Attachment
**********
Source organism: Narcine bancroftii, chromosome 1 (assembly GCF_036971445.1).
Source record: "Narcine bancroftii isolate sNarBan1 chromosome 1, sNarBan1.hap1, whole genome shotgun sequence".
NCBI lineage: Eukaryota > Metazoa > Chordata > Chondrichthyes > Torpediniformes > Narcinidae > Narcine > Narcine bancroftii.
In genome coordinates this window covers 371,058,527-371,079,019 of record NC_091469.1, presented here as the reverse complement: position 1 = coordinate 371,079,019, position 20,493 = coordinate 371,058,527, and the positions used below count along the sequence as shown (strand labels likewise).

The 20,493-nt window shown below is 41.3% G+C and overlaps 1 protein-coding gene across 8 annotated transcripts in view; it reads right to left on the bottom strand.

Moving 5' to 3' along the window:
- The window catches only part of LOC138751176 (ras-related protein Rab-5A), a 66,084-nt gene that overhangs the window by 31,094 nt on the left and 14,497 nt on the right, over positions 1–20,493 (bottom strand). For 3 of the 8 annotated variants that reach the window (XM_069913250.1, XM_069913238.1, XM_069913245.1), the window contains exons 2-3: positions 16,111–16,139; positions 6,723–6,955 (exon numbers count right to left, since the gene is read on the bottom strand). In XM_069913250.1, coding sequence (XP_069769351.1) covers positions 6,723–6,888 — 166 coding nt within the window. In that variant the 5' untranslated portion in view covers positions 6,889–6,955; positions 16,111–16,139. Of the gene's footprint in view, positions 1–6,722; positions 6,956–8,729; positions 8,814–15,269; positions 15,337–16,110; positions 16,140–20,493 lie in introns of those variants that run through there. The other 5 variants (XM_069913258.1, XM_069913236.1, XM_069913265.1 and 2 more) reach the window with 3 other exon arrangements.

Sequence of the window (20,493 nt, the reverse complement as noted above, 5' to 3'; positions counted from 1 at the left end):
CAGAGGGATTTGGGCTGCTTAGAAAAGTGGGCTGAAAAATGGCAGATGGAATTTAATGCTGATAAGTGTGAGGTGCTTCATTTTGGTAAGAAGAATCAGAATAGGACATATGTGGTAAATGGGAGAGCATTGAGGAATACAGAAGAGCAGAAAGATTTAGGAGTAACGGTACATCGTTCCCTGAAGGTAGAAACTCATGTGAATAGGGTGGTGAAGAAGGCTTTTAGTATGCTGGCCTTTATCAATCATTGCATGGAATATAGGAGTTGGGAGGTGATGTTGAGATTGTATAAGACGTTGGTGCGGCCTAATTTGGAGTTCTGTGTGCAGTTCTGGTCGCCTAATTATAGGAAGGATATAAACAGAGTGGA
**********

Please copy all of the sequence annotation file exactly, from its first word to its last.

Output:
Source organism: Narcine bancroftii, chromosome 1 (assembly GCF_036971445.1).
Source record: "Narcine bancroftii isolate sNarBan1 chromosome 1, sNarBan1.hap1, whole genome shotgun sequence".
NCBI lineage: Eukaryota > Metazoa > Chordata > Chondrichthyes > Torpediniformes > Narcinidae > Narcine > Narcine bancroftii.
In genome coordinates this window covers 371,058,527-371,079,019 of record NC_091469.1, presented here as the reverse complement: position 1 = coordinate 371,079,019, position 20,493 = coordinate 371,058,527, and the positions used below count along the sequence as shown (strand labels likewise).

The 20,493-nt window shown below is 41.3% G+C and overlaps 1 protein-coding gene across 8 annotated transcripts in view; it reads right to left on the bottom strand.

Moving 5' to 3' along the window:
- The window catches only part of LOC138751176 (ras-related protein Rab-5A), a 66,084-nt gene that overhangs the window by 31,094 nt on the left and 14,497 nt on the right, over positions 1–20,493 (bottom strand). For 3 of the 8 annotated variants that reach the window (XM_069913250.1, XM_069913238.1, XM_069913245.1), the window contains exons 2-3: positions 16,111–16,139; positions 6,723–6,955 (exon numbers count right to left, since the gene is read on the bottom strand). In XM_069913250.1, coding sequence (XP_069769351.1) covers positions 6,723–6,888 — 166 coding nt within the window. In that variant the 5' untranslated portion in view covers positions 6,889–6,955; positions 16,111–16,139. Of the gene's footprint in view, positions 1–6,722; positions 6,956–8,729; positions 8,814–15,269; positions 15,337–16,110; positions 16,140–20,493 lie in introns of those variants that run through there. The other 5 variants (XM_069913258.1, XM_069913236.1, XM_069913265.1 and 2 more) reach the window with 3 other exon arrangements.

Sequence of the window (20,493 nt, the reverse complement as noted above, 5' to 3'; positions counted from 1 at the left end):
CAGAGGGATTTGGGCTGCTTAGAAAAGTGGGCTGAAAAATGGCAGATGGAATTTAATGCTGATAAGTGTGAGGTGCTTCATTTTGGTAAGAAGAATCAGAATAGGACATATGTGGTAAATGGGAGAGCATTGAGGAATACAGAAGAGCAGAAAGATTTAGGAGTAACGGTACATCGTTCCCTGAAGGTAGAAACTCATGTGAATAGGGTGGTGAAGAAGGCTTTTAGTATGCTGGCCTTTATCAATCATTGCATGGAATATAGGAGTTGGGAGGTGATGTTGAGATTGTATAAGACGTTGGTGCGGCCTAATTTGGAGTTCTGTGTGCAGTTCTGGTCGCCTAATTATAGGAAGGATATAAACAGAGTGGA